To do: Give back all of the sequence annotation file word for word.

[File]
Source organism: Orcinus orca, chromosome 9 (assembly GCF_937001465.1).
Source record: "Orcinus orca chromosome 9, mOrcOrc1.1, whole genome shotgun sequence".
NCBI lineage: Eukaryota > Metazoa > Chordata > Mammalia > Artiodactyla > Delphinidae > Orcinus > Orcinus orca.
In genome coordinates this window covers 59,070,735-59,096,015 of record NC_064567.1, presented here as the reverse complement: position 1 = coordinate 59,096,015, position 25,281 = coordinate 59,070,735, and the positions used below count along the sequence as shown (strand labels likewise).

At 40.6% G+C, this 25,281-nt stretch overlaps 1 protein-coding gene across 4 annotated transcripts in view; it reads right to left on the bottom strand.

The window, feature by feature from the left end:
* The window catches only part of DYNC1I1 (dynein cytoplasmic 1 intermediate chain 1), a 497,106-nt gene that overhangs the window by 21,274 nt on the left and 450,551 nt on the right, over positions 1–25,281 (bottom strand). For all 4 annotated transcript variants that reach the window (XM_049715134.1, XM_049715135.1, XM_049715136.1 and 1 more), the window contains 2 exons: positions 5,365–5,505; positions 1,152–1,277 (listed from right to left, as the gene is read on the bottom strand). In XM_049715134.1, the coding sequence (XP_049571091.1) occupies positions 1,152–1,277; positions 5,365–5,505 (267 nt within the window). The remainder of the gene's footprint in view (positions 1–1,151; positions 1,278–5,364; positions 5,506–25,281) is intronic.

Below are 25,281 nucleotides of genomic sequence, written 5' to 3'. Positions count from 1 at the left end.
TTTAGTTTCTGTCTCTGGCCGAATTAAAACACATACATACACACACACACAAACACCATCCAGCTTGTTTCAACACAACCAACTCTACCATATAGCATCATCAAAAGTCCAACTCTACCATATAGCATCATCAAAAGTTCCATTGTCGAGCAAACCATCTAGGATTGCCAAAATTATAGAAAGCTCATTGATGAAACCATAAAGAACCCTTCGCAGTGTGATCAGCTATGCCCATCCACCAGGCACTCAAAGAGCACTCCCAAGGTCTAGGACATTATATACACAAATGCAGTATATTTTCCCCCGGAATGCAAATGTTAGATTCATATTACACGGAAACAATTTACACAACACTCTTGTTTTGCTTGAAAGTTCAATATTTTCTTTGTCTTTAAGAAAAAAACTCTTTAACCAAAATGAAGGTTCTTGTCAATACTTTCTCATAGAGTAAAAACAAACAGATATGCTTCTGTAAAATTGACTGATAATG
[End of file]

Source organism: Orcinus orca, chromosome 9 (assembly GCF_937001465.1).
Source record: "Orcinus orca chromosome 9, mOrcOrc1.1, whole genome shotgun sequence".
NCBI lineage: Eukaryota > Metazoa > Chordata > Mammalia > Artiodactyla > Delphinidae > Orcinus > Orcinus orca.
In genome coordinates this window covers 59,070,735-59,096,015 of record NC_064567.1, presented here as the reverse complement: position 1 = coordinate 59,096,015, position 25,281 = coordinate 59,070,735, and the positions used below count along the sequence as shown (strand labels likewise).

At 40.6% G+C, this 25,281-nt stretch overlaps 1 protein-coding gene across 4 annotated transcripts in view; it reads right to left on the bottom strand.

The window, feature by feature from the left end:
* The window catches only part of DYNC1I1 (dynein cytoplasmic 1 intermediate chain 1), a 497,106-nt gene that overhangs the window by 21,274 nt on the left and 450,551 nt on the right, over positions 1–25,281 (bottom strand). For all 4 annotated transcript variants that reach the window (XM_049715134.1, XM_049715135.1, XM_049715136.1 and 1 more), the window contains 2 exons: positions 5,365–5,505; positions 1,152–1,277 (listed from right to left, as the gene is read on the bottom strand). In XM_049715134.1, the coding sequence (XP_049571091.1) occupies positions 1,152–1,277; positions 5,365–5,505 (267 nt within the window). The remainder of the gene's footprint in view (positions 1–1,151; positions 1,278–5,364; positions 5,506–25,281) is intronic.

Below are 25,281 nucleotides of genomic sequence, written 5' to 3'. Positions count from 1 at the left end.
TTTAGTTTCTGTCTCTGGCCGAATTAAAACACATACATACACACACACACAAACACCATCCAGCTTGTTTCAACACAACCAACTCTACCATATAGCATCATCAAAAGTCCAACTCTACCATATAGCATCATCAAAAGTTCCATTGTCGAGCAAACCATCTAGGATTGCCAAAATTATAGAAAGCTCATTGATGAAACCATAAAGAACCCTTCGCAGTGTGATCAGCTATGCCCATCCACCAGGCACTCAAAGAGCACTCCCAAGGTCTAGGACATTATATACACAAATGCAGTATATTTTCCCCCGGAATGCAAATGTTAGATTCATATTACACGGAAACAATTTACACAACACTCTTGTTTTGCTTGAAAGTTCAATATTTTCTTTGTCTTTAAGAAAAAAACTCTTTAACCAAAATGAAGGTTCTTGTCAATACTTTCTCATAGAGTAAAAACAAACAGATATGCTTCTGTAAAATTGACTGATAATG